The Best Defense

Tom's suggested Pakistan policy: Short-term embrace, long-term divorce

Here is an elaboration on some of what I said yesterday on ABC's This Week . (Also on the show was Lawrence Wright, who has this terrific piece on Pakistan in the new issue of the New Yorker.)

I think we need to have a short-term plan that temporarily keeps us close to Pakistan, followed by a much different long-run strategy that cuts us loose from this wreck of a state.

In the short run, our goal should be to collect our winnings. Pakistan screwed up, bigtime. We have them off balance, and the blustering of their officials isn't helping their cause. Over the next several months, we should aim to use this situation to get the terrorists and information we want. 

And then get out. In the long run, we should back away from Pakistan. They believe they have us over a barrel, that (as Steve Coll has observed) they are too big to fail. They have nuclear warheads and they stand on our supply route to the U.S. troops in Afghanistan. So I think we need to accelerate the troop drawdown in Afghanistan, and move from a large footprint of conventional troops to a smaller footprint of Special Operators and support units conducting counterterror missions. (But note Petraeus' pushback over the weekend: "Targeted military strikes don't produce security on their own.")This reduced force of perhaps 20,000 troops could be supplied by air and through Central Asia. Expensive, yes. But cheaper than giving billions of dollars annually to Pakistan and seeing it spent on its nuclear program and corruption. We also should encourage ties between Afghanistan and Central Asia.

With our military posture in Afghanistan shifted, we then could move to a purely transactional aid plan with Pakistan: "For doing X, you get Y amount of money." No more money for promises, and certainly not $4 billion a year for being a frenemy. In the long run, our interests are much more with India, anyway. If Pakistan wants to retaliate by allying with China -- knock yourselves out, fellas.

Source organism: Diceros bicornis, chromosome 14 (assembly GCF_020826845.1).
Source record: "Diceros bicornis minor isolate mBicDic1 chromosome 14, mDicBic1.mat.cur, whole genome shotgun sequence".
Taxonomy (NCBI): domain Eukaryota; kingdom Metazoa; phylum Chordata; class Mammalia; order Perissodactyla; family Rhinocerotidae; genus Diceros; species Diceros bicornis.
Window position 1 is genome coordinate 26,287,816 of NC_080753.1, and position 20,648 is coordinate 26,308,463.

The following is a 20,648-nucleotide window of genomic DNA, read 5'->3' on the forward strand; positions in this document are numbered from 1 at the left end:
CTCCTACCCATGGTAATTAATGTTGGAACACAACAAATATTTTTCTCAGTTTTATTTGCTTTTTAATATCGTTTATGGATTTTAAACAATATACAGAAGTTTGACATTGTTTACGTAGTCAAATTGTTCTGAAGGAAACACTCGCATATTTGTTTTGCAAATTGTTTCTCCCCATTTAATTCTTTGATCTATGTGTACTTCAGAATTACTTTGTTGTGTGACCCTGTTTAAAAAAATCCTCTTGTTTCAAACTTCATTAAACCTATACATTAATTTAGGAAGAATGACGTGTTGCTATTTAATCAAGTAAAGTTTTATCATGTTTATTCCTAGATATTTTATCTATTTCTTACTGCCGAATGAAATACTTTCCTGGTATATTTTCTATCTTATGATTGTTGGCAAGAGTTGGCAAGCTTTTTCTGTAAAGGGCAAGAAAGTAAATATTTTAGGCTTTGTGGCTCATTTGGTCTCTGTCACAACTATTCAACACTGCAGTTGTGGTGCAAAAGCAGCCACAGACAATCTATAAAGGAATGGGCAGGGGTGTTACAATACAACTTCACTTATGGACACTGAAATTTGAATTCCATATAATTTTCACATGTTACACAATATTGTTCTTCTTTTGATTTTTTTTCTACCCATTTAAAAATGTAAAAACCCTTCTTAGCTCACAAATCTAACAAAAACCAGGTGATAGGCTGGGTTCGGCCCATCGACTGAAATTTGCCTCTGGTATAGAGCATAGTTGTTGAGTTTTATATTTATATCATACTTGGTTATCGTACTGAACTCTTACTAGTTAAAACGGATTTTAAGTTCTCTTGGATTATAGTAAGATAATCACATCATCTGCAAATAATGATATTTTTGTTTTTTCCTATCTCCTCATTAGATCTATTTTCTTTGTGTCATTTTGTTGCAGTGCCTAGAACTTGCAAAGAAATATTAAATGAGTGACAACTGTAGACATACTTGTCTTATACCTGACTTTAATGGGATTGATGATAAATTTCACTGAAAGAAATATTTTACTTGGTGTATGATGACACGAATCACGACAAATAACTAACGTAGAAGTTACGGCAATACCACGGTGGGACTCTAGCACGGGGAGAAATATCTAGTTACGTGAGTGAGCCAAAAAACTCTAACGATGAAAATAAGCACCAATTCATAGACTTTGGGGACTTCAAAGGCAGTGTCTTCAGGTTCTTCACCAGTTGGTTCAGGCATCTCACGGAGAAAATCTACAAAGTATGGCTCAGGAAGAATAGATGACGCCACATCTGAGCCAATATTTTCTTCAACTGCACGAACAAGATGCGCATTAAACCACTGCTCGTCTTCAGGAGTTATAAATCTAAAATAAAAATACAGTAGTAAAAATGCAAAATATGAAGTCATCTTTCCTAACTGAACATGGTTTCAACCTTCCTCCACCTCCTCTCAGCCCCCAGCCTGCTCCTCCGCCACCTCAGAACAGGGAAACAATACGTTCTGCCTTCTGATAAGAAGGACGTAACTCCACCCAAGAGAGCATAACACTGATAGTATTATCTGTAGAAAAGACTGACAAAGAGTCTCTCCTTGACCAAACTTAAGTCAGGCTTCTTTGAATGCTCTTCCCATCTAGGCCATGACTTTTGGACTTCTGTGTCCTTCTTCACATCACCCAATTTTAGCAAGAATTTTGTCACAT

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The Best Defense

Quotes of the day: Obama on the 40-minute wait in the Situation Room

President Obama on 60 Minutes: "And you know, there were big chunks of time in which all we were doin' was just waiting. And it was the longest 40 minutes of my life with the possible exception of when Sasha got meningitis when she was three months old, and I was waiting for the doctor to tell me that she was all right. It was a very tense situation."

By chance, last night I was reading some material on the failed hostage rescue operating in the Iranian desert in 1980. It was heartbreaking for all concerned, and politically crippling for President Carter. I think one of the unexpected side benefits of getting bin Laden will be that the U.S. military has greater faith in Obama as commander in chief-and Obama in his military:

Q: How much did some of the past failures, like the Iran hostage rescue attempt, how did that weigh on you? I mean...

PRESIDENT OBAMA: I thought about that.

Q: ...was that a factor?

PRESIDENT OBAMA: Absolutely. Absolutely. No, I mean you think about Black Hawk Down. You think about what happened with the Iranian rescue. And it, you know, I am very sympathetic to the situation for other presidents where you make a decision, you're making your best call, your best shot, and something goes wrong -- because these are tough, complicated operations. And yeah, absolutely. The day before I was thinkin' about this quite a bit.

United States Government Work/Flickr